Anyone -- journalist, politician or pundit -- who is putting out this "blame the victim" propaganda about the poor old guy Dick Cheney shot in the face is simply a repulsive and shameless waste of space. Case in point, Anne Kornblut and Ralph Blumenthal of the NYT:
Ms. Armstrong and Ms. Willeford said the accident was largely the fault of Mr. Whittington, who had reappeared alongside two of his hunting companions without giving proper warning. Mr. Cheney, who was carrying a 28-gauge shotgun, had already begun to fire and sprayed Mr. Whittington.And what was Dick Cheney doing yesterday instead of apologizing to the victim he cared so very much about he couldn't speak with the sherrif for 15 hours after the incident? Why killing any congressional investigation into the illegal NSA wiretaps, of course. (And for the record, let me express my profound disinterest in ever hearing about "good Republicans like Olympia Snowe who have seen the light" ever again.)
"He got peppered pretty good," Ms. Armstrong said. "He fell with his head toward me." She said she ran over to Mr. Whittington, who had fallen, but stayed out of the way while Secret Service agents tended to him.
"There was some bleeding, but it wasn't horrible," she said. "He was more bruised."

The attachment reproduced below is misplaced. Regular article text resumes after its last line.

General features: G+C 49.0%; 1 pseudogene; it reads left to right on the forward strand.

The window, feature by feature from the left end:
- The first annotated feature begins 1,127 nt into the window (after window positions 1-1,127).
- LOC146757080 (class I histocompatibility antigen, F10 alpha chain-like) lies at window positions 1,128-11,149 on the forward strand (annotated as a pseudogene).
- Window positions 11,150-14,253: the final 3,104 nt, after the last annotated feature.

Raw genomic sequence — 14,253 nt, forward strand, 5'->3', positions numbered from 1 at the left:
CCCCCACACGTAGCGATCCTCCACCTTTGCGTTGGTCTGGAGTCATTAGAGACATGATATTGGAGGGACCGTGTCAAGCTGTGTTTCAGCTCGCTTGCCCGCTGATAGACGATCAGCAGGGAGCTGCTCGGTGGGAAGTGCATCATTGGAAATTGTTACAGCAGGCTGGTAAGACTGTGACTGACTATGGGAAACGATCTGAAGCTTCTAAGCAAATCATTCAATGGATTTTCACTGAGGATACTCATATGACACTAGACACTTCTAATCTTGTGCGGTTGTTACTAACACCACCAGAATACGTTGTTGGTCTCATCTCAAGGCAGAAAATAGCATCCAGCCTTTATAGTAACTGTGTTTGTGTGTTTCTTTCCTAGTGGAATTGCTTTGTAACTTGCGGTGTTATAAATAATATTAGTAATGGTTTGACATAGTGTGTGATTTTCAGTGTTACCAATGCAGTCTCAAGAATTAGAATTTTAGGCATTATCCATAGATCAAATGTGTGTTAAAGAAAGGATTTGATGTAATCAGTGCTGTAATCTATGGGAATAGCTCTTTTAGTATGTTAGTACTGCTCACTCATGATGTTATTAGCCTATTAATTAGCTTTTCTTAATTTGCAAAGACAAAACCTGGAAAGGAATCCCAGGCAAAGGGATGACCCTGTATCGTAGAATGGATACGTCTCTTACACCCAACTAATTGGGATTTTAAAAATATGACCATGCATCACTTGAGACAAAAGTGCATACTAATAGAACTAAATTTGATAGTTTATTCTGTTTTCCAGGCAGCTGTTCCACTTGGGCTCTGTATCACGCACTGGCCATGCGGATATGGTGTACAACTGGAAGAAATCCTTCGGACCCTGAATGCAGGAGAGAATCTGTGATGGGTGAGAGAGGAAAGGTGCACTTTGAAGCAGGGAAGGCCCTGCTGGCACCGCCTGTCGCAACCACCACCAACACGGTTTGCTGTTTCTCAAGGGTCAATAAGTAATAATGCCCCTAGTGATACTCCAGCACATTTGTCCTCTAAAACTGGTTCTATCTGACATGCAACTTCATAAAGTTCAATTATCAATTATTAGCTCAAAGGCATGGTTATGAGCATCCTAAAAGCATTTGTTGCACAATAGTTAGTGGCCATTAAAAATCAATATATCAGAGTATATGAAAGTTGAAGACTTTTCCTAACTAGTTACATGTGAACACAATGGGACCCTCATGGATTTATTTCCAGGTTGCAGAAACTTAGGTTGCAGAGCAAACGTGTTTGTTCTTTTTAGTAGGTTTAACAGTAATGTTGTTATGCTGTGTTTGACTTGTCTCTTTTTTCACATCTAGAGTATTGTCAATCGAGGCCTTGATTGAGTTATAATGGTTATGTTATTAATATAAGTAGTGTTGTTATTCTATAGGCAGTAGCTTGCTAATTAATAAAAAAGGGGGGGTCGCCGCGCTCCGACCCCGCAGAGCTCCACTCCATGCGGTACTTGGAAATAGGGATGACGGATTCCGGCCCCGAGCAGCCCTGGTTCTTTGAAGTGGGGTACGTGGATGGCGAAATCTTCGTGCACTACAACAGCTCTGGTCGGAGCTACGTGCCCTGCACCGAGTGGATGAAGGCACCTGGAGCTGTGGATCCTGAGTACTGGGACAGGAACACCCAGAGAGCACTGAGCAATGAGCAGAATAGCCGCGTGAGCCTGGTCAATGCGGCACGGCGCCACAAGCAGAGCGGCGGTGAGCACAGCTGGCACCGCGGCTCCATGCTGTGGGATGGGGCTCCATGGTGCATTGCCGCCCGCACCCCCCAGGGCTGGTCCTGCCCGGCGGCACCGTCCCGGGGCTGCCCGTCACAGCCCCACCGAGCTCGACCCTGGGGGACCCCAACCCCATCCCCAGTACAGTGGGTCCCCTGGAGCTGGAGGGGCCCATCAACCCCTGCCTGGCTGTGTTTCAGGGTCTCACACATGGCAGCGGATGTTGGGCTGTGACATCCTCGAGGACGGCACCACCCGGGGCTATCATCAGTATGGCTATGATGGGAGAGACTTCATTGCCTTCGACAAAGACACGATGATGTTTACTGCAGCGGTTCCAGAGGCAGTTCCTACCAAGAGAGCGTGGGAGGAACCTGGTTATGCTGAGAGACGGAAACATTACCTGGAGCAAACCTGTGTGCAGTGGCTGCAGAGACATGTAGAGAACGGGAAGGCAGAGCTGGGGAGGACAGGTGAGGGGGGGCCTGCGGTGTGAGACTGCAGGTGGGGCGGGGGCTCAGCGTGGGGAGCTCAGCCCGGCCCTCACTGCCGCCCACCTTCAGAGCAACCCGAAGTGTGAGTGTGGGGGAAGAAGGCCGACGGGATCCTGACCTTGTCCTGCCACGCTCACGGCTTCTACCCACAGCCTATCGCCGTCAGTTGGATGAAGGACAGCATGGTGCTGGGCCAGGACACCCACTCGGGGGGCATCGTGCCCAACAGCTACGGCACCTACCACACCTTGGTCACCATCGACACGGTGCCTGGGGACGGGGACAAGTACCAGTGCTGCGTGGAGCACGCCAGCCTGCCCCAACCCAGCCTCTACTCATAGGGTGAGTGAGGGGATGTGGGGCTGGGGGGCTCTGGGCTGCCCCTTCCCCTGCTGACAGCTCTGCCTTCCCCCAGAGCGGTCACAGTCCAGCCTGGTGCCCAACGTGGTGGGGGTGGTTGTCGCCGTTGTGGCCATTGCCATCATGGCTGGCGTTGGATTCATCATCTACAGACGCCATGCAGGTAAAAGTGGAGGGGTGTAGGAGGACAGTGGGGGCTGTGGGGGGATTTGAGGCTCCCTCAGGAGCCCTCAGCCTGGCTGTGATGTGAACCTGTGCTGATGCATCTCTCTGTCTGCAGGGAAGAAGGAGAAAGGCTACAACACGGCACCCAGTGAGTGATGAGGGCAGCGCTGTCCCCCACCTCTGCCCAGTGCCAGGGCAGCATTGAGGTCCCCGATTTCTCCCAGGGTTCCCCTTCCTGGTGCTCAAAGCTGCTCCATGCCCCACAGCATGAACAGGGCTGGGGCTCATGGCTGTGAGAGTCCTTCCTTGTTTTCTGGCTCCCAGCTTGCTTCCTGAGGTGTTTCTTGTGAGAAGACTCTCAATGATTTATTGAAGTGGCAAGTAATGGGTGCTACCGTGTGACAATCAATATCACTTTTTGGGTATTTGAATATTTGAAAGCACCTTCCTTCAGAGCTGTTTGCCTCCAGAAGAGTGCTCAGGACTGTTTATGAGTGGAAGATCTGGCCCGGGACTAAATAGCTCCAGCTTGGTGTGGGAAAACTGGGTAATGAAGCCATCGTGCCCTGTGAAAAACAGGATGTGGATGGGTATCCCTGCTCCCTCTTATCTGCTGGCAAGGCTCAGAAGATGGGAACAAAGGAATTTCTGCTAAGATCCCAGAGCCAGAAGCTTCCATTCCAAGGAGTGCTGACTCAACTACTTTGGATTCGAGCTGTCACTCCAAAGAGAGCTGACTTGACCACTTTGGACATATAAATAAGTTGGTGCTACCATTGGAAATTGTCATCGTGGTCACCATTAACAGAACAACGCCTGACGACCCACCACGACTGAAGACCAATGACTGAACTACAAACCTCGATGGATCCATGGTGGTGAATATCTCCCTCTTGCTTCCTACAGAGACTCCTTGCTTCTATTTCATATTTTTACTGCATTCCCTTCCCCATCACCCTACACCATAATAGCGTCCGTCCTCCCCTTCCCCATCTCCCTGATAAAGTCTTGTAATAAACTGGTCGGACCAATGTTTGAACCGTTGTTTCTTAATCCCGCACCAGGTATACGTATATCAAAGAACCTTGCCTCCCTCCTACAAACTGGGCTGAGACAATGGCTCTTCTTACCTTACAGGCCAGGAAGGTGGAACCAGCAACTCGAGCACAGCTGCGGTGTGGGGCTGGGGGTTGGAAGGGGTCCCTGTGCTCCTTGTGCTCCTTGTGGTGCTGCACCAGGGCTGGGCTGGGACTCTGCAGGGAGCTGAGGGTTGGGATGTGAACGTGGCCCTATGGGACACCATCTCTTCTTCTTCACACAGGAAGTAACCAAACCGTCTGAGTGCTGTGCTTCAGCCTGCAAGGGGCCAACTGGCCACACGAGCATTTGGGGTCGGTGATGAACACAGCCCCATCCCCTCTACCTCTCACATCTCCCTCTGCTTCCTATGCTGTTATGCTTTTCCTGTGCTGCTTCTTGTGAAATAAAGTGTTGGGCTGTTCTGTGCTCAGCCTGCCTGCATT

Ms. Willeford, whose husband was also at the ranch, said in an interview after visiting the victim at the hospital that Mr. Whittington accepted responsibility for the accident. "He understands that he could have handled it better," Ms. Willeford said. "Harry should have let us know he was back there."
Since the NYT actually has a public editor with an IQ above that of a passenger pidgeon it might actually do some good to let Byron Calame know that blaming an old man who may very well be dying -- as Alan Simpson, Norm Coleman and even Paul Begala continued to do today on CNN long after they'd heard news of Whittington's heart attack -- is really, really base.
(graphic by the talented and prolific Dark Black who has been photoshopping tirelessly throughout this whole thing)
Update: Jeannie Z reviews the 2004 Texas Hunting Accidents Analysis, and says: "Interestingly, they don't say that prevention is the responsibility of the person being shot."